Prostate Cancer Foundation Adds Four New Scientists to Its 2010 Class of Young Investigators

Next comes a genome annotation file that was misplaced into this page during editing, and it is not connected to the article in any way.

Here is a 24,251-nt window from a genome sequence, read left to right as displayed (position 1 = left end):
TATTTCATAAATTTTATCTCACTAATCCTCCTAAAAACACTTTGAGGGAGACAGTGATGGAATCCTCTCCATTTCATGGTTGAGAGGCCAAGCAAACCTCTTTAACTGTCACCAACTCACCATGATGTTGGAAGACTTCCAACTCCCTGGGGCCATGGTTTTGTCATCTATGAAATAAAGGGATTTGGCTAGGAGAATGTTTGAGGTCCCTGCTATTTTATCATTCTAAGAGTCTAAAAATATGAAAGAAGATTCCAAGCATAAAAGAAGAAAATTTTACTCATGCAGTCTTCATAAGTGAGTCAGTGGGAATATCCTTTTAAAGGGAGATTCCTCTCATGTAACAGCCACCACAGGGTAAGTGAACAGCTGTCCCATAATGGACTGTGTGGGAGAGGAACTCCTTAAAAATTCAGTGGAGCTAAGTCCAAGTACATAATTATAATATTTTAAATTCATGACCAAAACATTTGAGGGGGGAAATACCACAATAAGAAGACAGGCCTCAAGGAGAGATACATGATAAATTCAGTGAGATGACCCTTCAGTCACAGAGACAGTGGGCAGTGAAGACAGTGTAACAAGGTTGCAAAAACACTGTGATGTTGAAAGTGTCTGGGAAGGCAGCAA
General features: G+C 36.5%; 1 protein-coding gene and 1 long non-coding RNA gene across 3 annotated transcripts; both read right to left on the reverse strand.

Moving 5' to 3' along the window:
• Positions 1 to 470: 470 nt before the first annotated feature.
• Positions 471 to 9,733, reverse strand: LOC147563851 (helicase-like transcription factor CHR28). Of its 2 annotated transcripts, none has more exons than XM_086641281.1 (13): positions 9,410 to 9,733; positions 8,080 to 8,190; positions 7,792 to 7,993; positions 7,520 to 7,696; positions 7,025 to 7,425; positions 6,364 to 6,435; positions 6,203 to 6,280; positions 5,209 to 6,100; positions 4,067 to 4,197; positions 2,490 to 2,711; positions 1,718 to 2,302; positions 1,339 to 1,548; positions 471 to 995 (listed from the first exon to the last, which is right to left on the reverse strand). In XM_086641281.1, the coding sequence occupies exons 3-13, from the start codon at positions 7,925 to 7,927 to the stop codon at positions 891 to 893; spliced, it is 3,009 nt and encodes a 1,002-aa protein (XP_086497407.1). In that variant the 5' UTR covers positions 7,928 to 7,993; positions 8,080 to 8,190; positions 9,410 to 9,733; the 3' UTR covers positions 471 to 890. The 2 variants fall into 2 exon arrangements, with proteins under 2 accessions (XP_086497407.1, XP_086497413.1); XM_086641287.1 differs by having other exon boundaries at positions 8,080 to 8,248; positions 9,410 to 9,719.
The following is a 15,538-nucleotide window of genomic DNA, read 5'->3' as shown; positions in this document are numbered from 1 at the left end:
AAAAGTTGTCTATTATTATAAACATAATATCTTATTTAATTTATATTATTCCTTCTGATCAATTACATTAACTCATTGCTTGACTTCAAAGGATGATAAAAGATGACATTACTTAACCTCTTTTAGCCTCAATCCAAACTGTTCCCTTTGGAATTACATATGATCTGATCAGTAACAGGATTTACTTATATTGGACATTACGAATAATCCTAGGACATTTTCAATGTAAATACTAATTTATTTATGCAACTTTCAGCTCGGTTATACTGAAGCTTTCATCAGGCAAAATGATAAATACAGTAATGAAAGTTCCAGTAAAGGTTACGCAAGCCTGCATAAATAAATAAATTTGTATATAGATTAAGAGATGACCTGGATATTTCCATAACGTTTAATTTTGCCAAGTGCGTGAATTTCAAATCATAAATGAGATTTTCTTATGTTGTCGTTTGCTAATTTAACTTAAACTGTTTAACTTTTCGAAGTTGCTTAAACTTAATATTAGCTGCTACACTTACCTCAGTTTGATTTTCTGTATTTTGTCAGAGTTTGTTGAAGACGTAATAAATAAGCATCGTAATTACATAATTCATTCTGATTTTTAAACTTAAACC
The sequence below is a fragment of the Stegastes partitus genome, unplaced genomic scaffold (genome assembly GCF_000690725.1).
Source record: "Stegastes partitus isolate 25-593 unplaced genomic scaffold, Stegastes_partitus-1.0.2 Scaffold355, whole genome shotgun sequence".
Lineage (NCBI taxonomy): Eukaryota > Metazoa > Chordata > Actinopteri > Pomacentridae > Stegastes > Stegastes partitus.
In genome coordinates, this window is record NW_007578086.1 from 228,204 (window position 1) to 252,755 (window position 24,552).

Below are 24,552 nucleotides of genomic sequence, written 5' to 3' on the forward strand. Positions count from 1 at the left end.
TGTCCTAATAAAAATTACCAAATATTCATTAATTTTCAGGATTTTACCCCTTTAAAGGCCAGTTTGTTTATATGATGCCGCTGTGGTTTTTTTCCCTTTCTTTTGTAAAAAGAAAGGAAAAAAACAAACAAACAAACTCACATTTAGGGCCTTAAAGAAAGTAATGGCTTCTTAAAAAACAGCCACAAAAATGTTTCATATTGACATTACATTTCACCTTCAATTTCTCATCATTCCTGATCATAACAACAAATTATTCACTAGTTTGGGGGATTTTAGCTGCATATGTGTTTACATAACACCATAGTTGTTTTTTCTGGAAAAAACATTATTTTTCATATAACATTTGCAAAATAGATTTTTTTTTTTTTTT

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With Additional Funding Making These New Grants Possible, PCF Hopes to Soon Reach a Total of 50 Young Investigators Since 2008 SANTA MONICA, Calif.--(Business Wire)-- The Prostate Cancer Foundation (PCF) announced the addition of four Young Investigators to its Class of 2010. PCF`s Young Investigator awards are designed to encourage the most innovative minds in cancer research to focus their careers on prostate cancer. They provide recipients with three years of funding to test transformational research questions for prostate cancer treatments and patients. With the addition of these four grants, the 2010 Class of young scientists now numbers 25 and represents a total $5.4 million investment in the global cancer research community by PCF. Including the 2010 Young Investigators, PCF is now funding 47 research projects led by young scientists around the world. Each Young Investigator award provides $225,000 over three years and is matched dollar for dollar or in kind by recipients` research institutions, making the total award worth $450,000 in support. By year end, PCF hopes to fund 50 such awards since 2008. "The addition of these four Young Investigators brings us closer to our goal of having 50 PCF Young Investigators pursuing innovative research programs for prostate cancer," said Jonathan W. Simons, MD, president and CEO of PCF. "We welcome their fresh ideas and look forward to seeing the contributions these young scientists will make in our field." The four new 2010 PCF Young Investigator Award recipients are: The Ressler-Gertz Family Foundation- PCF Young Investigator Award Julia Hayes, MD Dana-Farber Cancer Institute, Boston Prostate Specific Antigen (PSA) screening is widely used to assist the early diagnosis of prostate cancer. However, benefits of PSA screening are controversial. Dr. Hayes proposes to develop a model that assesses the effect of PSA screening on overall life expectancy and quality of life, and measures PSA screening cost-effectiveness. To accomplish this, she will use large cohorts of existing data from both the United States and Europe that have detailed records of patients who have undergone PSA screening and those who have not. This research will inform clinical decision making and guide future clinical research and health policy. PCF Young Investigator Award (Anonymous Donor) Andrew Hsieh, MD University of California, San Francisco Decades of research have revealed the cascade of signaling events that are in part responsible for the initiation and progression of cancer. These molecular pathways are mediated through complex array of proteins called signaling molecules. The PI3K-AKT-mTOR pathway is one such signaling pathway that has been identified as being critical to prostate cancer progression. However, currently available medicines that can block this pathway, such as Rapamyacin, have shown disappointing results in the treatment of prostate cancer. Dr. Hsieh has discovered that the current medicines targeting the PI3K-AKT-mTOR pathway do not effectively impede the activity of an integral member of the pathway mTOR. Therefore, cancer-causing signaling is not blocked. He has identified a new molecule that is a potent inhibitor of mTOR activity. This award will support preclinical studies of this novel molecule that will accelerate its translation in to the clinic for patients with advanced prostate cancer. The Stewart Rahr - PCF Young Investigator Award Ram S. Mani, PhD University of Michigan, Ann Arbor Gene fusions in prostate cancer are early genetic alterations thought to initiate the process of cancer growth. These fusions are defined by the joining of two genes normally found in distinct regions of the genome. Dr. Mani proposes to exploit this finding by identifying molecules that block the cellular machinery responsible for generating gene fusions, thereby preventing prostate cancer initiation or progression. The identification of such molecules would define a new class of anti-cancer medicines that could slow cancer progression and may enhance the efficacy of existing treatments. The Stewart Rahr - PCF Young Investigator Award Edwin Posadas, MD University of Chicago Dr. Posadas` research goal is to identify the molecular mechanisms of prostate cancer metastasis. A protein called FYN, which is a member of a cancer-causing gene family, was identified in his laboratory as a possible regulator of metastasis. The biology of metastasis is driven by molecular changes within cancer cells that enable cell motility, which contributes to the spread of cancer throughout the body. Analysis of prostate cancer tumor specimens showed that there were higher levels of FYN in cancer cells as compared to normal cells. Dr. Posadas will comprehensively define the function of FYN in prostate cancer cells. These studies may lead to the development of novel targeted therapies that block FYN function and prevent prostate cancer metastasis and cases of advanced prostate cancer in patients. About the Prostate Cancer Foundation The Prostate Cancer Foundation is the world`s largest philanthropic source of support for prostate cancer research focused on discovering better treatments and a cure for recurrent prostate cancer. Founded in 1993, the PCF has raised nearly $400 million and provided funding to more than 1,500 research projects at nearly 200 institutions worldwide. The PCF also advocates for greater awareness of prostate cancer and more governmental research funds. PCF advocacy has helped produce a 20-fold increase in government funding for prostate cancer since 1994. More information about prostate cancer and the PCF can be found at www.pcf.org. Prostate Cancer Foundation Dan Zenka, APR Vice President, Communications 310-570-4714 firstname.lastname@example.org or Cara Lasala Sr. Public Relations Specialist 310-570-4727 email@example.com Copyright Business Wire 2010